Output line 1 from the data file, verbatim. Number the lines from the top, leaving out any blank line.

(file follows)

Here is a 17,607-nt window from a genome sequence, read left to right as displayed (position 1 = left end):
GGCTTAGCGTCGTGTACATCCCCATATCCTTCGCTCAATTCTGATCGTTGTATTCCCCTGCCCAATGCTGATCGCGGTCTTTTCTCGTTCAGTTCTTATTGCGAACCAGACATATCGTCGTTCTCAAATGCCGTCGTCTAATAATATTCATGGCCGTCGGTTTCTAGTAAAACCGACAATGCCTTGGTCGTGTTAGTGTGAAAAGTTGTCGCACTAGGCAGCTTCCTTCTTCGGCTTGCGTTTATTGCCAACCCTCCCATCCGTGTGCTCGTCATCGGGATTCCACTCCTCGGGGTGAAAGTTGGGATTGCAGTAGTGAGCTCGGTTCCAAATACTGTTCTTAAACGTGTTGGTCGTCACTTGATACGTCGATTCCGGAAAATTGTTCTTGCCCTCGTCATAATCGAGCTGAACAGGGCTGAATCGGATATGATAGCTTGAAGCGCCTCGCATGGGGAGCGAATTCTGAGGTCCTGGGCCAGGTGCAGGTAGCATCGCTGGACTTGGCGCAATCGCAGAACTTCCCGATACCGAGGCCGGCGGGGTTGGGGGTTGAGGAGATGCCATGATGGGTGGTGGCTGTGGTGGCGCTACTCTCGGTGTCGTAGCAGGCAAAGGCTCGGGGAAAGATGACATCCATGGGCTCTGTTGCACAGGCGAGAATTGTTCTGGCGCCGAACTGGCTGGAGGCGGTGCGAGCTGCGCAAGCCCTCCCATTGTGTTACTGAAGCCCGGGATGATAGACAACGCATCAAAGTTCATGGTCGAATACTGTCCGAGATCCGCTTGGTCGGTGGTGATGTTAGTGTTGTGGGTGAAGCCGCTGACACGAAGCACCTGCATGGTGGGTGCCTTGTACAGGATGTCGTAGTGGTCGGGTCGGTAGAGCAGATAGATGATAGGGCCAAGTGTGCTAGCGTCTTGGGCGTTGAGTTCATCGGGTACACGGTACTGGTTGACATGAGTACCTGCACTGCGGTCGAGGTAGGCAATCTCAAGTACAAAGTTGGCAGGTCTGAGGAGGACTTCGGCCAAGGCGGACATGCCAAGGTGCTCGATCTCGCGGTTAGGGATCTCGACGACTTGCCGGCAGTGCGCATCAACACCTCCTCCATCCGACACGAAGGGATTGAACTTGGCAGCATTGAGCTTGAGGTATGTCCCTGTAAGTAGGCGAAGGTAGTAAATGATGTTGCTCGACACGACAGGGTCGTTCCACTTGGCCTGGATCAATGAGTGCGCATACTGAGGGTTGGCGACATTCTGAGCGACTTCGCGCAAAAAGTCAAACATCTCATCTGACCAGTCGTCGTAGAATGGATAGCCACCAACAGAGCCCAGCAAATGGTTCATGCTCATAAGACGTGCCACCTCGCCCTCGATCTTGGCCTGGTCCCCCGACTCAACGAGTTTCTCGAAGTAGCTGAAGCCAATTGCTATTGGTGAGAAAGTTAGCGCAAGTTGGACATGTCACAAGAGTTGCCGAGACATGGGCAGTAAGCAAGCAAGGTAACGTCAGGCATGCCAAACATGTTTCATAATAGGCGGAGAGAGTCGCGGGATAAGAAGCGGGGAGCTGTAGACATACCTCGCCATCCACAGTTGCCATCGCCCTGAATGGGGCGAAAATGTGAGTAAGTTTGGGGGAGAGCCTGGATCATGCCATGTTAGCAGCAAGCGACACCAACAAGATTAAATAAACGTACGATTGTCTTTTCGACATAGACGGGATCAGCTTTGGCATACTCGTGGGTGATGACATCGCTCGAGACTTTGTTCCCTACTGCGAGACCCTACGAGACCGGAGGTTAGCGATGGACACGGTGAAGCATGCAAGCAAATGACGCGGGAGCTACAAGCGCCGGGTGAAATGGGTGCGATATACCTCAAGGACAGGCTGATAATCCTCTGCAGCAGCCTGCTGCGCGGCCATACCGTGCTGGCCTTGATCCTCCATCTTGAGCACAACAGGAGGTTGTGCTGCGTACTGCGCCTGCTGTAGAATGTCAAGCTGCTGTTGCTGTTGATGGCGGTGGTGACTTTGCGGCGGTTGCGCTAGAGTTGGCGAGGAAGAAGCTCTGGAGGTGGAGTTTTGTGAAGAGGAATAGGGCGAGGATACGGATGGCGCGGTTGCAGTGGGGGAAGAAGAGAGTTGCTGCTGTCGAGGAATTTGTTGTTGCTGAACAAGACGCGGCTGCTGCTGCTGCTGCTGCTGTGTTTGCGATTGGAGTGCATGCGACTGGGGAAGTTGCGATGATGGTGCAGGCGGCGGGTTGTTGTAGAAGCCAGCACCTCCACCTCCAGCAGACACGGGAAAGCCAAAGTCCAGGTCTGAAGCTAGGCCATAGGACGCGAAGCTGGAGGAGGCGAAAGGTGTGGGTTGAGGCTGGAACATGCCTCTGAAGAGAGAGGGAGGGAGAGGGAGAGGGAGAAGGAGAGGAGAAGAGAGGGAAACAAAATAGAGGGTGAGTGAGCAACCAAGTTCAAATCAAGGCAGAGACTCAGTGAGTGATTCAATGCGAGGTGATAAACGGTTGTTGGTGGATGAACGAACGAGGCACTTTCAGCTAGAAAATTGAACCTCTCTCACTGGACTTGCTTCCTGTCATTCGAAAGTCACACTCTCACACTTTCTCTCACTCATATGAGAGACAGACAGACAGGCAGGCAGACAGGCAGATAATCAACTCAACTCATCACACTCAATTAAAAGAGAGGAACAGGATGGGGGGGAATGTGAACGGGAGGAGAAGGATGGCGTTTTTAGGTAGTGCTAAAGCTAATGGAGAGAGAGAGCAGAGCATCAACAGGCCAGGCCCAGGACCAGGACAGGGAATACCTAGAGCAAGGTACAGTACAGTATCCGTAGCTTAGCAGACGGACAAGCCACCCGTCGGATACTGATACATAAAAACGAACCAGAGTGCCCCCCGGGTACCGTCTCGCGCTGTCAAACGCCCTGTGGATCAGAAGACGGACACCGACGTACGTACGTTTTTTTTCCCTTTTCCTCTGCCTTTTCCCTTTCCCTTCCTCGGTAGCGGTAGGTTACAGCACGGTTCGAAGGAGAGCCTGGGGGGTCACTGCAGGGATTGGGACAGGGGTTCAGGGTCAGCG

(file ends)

Here is a 17,607-nt window from a genome sequence, read left to right as displayed (position 1 = left end):